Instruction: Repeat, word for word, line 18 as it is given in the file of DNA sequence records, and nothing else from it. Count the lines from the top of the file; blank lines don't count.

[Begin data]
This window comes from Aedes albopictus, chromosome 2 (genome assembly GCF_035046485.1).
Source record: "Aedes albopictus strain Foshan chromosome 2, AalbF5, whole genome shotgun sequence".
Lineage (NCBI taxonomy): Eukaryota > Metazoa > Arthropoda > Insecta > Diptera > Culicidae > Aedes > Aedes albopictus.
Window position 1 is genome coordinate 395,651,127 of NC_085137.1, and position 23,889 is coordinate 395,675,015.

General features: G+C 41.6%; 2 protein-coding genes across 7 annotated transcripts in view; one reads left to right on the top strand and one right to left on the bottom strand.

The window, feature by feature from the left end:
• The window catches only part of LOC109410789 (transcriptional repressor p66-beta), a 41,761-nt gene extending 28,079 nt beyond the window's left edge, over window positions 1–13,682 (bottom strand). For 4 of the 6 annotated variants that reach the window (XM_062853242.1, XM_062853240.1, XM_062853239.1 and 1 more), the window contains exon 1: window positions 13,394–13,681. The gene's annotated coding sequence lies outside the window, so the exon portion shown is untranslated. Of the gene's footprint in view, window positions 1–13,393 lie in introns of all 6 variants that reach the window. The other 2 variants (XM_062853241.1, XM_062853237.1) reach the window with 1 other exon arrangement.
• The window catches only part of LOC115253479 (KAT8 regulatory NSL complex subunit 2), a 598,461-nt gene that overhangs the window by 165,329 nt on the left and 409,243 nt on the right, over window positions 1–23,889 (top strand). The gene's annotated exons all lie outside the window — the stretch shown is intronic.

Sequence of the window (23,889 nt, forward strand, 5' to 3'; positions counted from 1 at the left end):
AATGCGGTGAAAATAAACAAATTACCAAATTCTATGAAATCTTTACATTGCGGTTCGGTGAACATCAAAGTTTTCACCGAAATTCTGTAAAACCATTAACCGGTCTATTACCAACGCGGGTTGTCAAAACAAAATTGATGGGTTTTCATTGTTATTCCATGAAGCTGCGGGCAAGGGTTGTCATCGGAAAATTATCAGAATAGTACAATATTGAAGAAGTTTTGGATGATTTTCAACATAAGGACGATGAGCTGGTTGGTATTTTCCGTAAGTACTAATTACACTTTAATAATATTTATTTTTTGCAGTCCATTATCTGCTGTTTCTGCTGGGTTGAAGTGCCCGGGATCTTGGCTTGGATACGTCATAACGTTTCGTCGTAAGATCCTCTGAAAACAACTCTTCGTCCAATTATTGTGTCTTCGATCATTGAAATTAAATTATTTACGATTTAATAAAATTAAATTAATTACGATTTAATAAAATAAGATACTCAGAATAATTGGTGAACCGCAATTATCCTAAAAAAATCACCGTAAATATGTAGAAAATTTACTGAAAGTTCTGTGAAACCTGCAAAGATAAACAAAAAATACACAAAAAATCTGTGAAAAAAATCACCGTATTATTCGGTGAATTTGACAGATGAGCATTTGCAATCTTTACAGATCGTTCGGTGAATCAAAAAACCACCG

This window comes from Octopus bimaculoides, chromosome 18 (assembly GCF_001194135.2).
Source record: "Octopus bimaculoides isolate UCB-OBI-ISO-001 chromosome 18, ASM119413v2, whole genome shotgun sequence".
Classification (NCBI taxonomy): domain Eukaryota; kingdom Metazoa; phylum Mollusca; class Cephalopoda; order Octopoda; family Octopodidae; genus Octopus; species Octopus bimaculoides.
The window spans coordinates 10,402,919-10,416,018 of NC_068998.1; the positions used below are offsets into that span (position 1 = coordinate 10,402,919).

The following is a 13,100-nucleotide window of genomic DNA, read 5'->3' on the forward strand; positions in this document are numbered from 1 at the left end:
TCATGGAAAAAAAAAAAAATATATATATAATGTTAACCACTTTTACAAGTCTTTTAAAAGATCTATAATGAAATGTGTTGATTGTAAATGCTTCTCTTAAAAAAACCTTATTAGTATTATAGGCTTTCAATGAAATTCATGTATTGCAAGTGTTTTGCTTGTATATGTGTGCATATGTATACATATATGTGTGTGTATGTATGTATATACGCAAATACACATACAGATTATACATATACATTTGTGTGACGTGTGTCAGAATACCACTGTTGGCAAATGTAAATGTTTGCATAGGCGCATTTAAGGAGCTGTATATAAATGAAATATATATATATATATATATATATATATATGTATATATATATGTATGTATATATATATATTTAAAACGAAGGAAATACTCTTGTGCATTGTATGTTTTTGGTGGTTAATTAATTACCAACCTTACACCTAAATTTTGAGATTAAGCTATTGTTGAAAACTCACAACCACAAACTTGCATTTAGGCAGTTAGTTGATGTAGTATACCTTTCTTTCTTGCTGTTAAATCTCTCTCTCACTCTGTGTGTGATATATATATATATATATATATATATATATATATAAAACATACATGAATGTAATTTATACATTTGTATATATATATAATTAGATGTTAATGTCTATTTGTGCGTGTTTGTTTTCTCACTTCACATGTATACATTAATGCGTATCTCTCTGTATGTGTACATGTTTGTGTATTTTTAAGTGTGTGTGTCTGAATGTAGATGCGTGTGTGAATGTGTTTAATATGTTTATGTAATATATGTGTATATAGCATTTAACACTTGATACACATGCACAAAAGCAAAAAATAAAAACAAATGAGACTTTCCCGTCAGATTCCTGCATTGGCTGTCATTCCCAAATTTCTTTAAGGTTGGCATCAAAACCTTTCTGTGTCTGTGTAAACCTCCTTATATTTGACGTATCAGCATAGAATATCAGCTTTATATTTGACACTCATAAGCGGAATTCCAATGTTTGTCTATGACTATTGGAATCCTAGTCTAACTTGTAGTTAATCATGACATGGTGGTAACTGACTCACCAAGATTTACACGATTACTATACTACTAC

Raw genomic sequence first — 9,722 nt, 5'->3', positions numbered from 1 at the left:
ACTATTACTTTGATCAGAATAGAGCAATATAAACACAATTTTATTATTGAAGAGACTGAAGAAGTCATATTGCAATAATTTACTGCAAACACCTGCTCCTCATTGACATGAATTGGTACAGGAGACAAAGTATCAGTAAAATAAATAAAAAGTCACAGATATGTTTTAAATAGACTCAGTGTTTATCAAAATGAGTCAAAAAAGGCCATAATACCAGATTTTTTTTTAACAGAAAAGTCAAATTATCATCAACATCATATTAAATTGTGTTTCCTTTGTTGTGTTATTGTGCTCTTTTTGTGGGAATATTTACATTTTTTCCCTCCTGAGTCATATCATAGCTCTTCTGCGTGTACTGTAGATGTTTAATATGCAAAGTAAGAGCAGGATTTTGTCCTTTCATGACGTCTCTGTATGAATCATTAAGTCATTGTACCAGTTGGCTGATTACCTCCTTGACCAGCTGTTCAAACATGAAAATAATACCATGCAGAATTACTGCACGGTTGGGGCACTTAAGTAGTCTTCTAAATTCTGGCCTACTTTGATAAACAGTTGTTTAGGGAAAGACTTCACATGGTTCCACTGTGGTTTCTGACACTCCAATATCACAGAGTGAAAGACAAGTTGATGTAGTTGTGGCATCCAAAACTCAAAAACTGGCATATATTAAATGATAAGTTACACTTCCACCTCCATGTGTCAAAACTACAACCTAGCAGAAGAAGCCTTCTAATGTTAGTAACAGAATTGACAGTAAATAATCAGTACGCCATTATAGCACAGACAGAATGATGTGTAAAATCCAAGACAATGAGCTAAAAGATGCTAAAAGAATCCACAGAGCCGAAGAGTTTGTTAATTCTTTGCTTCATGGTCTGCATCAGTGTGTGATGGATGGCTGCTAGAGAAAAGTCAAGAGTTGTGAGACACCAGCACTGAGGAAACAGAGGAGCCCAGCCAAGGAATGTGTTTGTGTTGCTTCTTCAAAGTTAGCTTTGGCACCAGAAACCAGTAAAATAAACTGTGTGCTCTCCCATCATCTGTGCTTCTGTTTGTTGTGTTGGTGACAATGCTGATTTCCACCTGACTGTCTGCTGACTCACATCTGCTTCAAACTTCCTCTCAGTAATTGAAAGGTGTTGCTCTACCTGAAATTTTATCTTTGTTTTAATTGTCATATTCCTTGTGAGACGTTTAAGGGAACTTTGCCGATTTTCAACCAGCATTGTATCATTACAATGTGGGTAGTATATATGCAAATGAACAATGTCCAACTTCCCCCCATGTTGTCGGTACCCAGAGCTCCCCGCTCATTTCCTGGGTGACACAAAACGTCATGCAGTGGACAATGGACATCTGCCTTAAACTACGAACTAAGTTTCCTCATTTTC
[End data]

ACTATTACTTTGATCAGAATAGAGCAATATAAACACAATTTTATTATTGAAGAGACTGAAGAAGTCATATTGCAATAATTTACTGCAAACACCTGCTCCTCATTGACATGAATTGGTACAGGAGACAAAGTATCAGTAAAATAAATAAAAAGTCACAGATATGTTTTAAATAGACTCAGTGTTTATCAAAATGAGTCAAAAAAGGCCATAATACCAGATTTTTTTTTAACAGAAAAGTCAAATTATCATCAACATCATATTAAATTGTGTTTCCTTTGTTGTGTTATTGTGCTCTTTTTGTGGGAATATTTACATTTTTTCCCTCCTGAGTCATATCATAGCTCTTCTGCGTGTACTGTAGATGTTTAATATGCAAAGTAAGAGCAGGATTTTGTCCTTTCATGACGTCTCTGTATGAATCATTAAGTCATTGTACCAGTTGGCTGATTACCTCCTTGACCAGCTGTTCAAACATGAAAATAATACCATGCAGAATTACTGCACGGTTGGGGCACTTAAGTAGTCTTCTAAATTCTGGCCTACTTTGATAAACAGTTGTTTAGGGAAAGACTTCACATGGTTCCACTGTGGTTTCTGACACTCCAATATCACAGAGTGAAAGACAAGTTGATGTAGTTGTGGCATCCAAAACTCAAAAACTGGCATATATTAAATGATAAGTTACACTTCCACCTCCATGTGTCAAAACTACAACCTAGCAGAAGAAGCCTTCTAATGTTAGTAACAGAATTGACAGTAAATAATCAGTACGCCATTATAGCACAGACAGAATGATGTGTAAAATCCAAGACAATGAGCTAAAAGATGCTAAAAGAATCCACAGAGCCGAAGAGTTTGTTAATTCTTTGCTTCATGGTCTGCATCAGTGTGTGATGGATGGCTGCTAGAGAAAAGTCAAGAGTTGTGAGACACCAGCACTGAGGAAACAGAGGAGCCCAGCCAAGGAATGTGTTTGTGTTGCTTCTTCAAAGTTAGCTTTGGCACCAGAAACCAGTAAAATAAACTGTGTGCTCTCCCATCATCTGTGCTTCTGTTTGTTGTGTTGGTGACAATGCTGATTTCCACCTGACTGTCTGCTGACTCACATCTGCTTCAAACTTCCTCTCAGTAATTGAAAGGTGTTGCTCTACCTGAAATTTTATCTTTGTTTTAATTGTCATATTCCTTGTGAGACGTTTAAGGGAACTTTGCCGATTTTCAACCAGCATTGTATCATTACAATGTGGGTAGTATATATGCAAATGAACAATGTCCAACTTCCCCCCATGTTGTCGGTACCCAGAGCTCCCCGCTCATTTCCTGGGTGACACAAAACGTCATGCAGTGGACAATGGACATCTGCCTTAAACTACGAACTAAGTTTCCTCATTTTC